EVs as carriers or therapeutic agents can be applied in different fields of medicine, from autoimmune diseases to cancer. Immune cell-derived extracellular vesicles encompass various subtypes, including dendritic cell-derived EVs, blood cell-derived EVs, and macrophage-derived EVs. These vesicles carry crucial components such as MHC I and II for antigen presentation, along with necessary co-stimulatory molecules [167,168]. Adhesion molecules like CD11b, CD9, and lactadherin, which guide EVs toward effector cells, are also released through selective enrichment by immune cells [169]. EVs can mediate the transfer of molecules that influence tissue remodelling, attenuating damage through their capacity for drug delivery. Researchers have explored the modulation of immune cells by extracellular vesicles derived from mesenchymal stem cells (MSCs) and their clinical potential in the management of inflammatory diseases [170,171,172]. Notably, macrophage-derived EVs, being integral to the immune system, exhibit superiority over other microparticles in terms of drug delivery as they evade phagocytic elimination. Conjugated with curcumin and albumin, they demonstrated the ability to normalise inflammatory markers in a skin inflammation model that mimics psoriasis [173]. Studies on rheumatoid arthritis have demonstrated that, on the one hand, bone marrow-derived DC EVs exert an anti-inflammatory effect, recovering the arthritis through the MHC II complex; on the other hand, by combining the antibody anti-reactive oxygen species collagen type II with neutrophil-derived EVs, it can be possible to access the cartilage [174]. A potential natural drug for the treatment of Lupus Erythematosus (LE) is curcumin; in fact, B cell lymphoma-derived EVs, encapsulated with curcumin, exert anti-inflammatory activity in an LPS mouse model, paving the way for the use of this compound for the treatment of glomerulonephritis by LE [175,176]. Furthermore, extracellular vesicles have surfaced as promising candidates for clinical therapeutics in the realm of bone regeneration. Studies have demonstrated their capacity to regulate both innate and adaptive immunity, as well as foster immune tolerance in immune-competent animals [177].
A large set of data has been recently produced in the field of the therapeutic application of EVs from innate and adaptive immune cells in the field of cancer immunotherapy. Jung and colleagues have recently reviewed the current advances in this field that will not be addressed in this review. In this interesting article, the authors systematically described the different cancer immunotherapeutic platforms developed in recent years, collecting data related to the different immuno-derived EV subtypes, the engineering technology performed, and the therapeutic effects obtained on different tumour types [178].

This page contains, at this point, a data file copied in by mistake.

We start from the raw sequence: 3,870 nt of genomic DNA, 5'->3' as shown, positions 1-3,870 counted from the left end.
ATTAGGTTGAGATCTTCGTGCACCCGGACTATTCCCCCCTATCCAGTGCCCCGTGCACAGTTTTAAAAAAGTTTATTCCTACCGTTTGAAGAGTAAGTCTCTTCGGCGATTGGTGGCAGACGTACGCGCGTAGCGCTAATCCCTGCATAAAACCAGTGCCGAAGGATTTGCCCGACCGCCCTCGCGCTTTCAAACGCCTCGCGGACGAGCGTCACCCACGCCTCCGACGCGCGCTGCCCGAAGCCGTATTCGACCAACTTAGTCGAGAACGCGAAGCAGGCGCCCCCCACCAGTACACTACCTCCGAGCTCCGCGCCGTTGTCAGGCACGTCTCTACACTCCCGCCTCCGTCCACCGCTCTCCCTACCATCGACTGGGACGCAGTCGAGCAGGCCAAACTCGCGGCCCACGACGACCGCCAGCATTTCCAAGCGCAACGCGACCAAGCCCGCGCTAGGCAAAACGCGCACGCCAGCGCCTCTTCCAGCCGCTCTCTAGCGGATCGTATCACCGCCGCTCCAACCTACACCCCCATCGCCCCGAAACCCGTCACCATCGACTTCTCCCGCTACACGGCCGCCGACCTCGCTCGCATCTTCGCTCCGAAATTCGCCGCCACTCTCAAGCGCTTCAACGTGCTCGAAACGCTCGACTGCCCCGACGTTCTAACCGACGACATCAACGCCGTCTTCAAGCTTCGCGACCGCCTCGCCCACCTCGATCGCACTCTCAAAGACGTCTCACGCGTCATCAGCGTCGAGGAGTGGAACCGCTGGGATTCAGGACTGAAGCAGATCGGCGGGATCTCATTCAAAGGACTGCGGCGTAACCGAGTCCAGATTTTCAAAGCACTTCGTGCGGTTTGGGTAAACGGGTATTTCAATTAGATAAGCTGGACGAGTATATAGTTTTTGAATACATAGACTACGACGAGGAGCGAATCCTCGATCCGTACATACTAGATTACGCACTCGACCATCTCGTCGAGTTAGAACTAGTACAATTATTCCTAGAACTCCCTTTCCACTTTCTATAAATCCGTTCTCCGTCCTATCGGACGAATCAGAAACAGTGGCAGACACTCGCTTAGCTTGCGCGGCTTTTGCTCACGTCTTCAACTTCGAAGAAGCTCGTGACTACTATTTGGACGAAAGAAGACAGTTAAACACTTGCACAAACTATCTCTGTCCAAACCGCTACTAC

3. Conclusions

In summary, both in vivo and in vitro studies on extracellular vesicles have significantly advanced our comprehension of these tiny, membrane-encased particles and their roles in intercellular communication and various physiological processes. These investigations have illuminated the diverse functions of EVs in health and disease, encompassing their participation in immune responses, tissue regeneration, and the progression of cancer. It is noteworthy that EVs have been shown to play a multifaceted and pivotal role in immunity, acting as messengers that convey vital information among immune cells. They fine-tune immune responses, contribute to immune regulation, and maintain homeostasis. Their ability to transport a diverse array of proteins, nucleic acids, and other bioactive molecules underscores their significance in orchestrating intricate and tightly regulated immune processes. In vitro studies have provided crucial mechanistic insights into EV biogenesis, cargo loading, and release mechanisms, offering prospects for the development of potential diagnostic and therapeutic applications, such as EV-based biomarkers and drug delivery systems. Although we have extensively described the advantages and therapeutic potential of extracellular vesicles from immune cells, the possibility of achieving broad clinical applications requires (i) a more profound comprehension of the molecular mechanisms mediated by natural immune EVs, (ii) the implementation of a multidisciplinary approach to enhance EV engineering strategies, and (iii) the establishment of standardised production processes compliant with “Good Manufacturing Practice” guidelines to assure safety conditions. Ongoing research into EV biology holds immense potential for unveiling innovative therapeutic strategies and deepening our understanding of immune-related disorders, which will advance the fields of immunology and healthcare.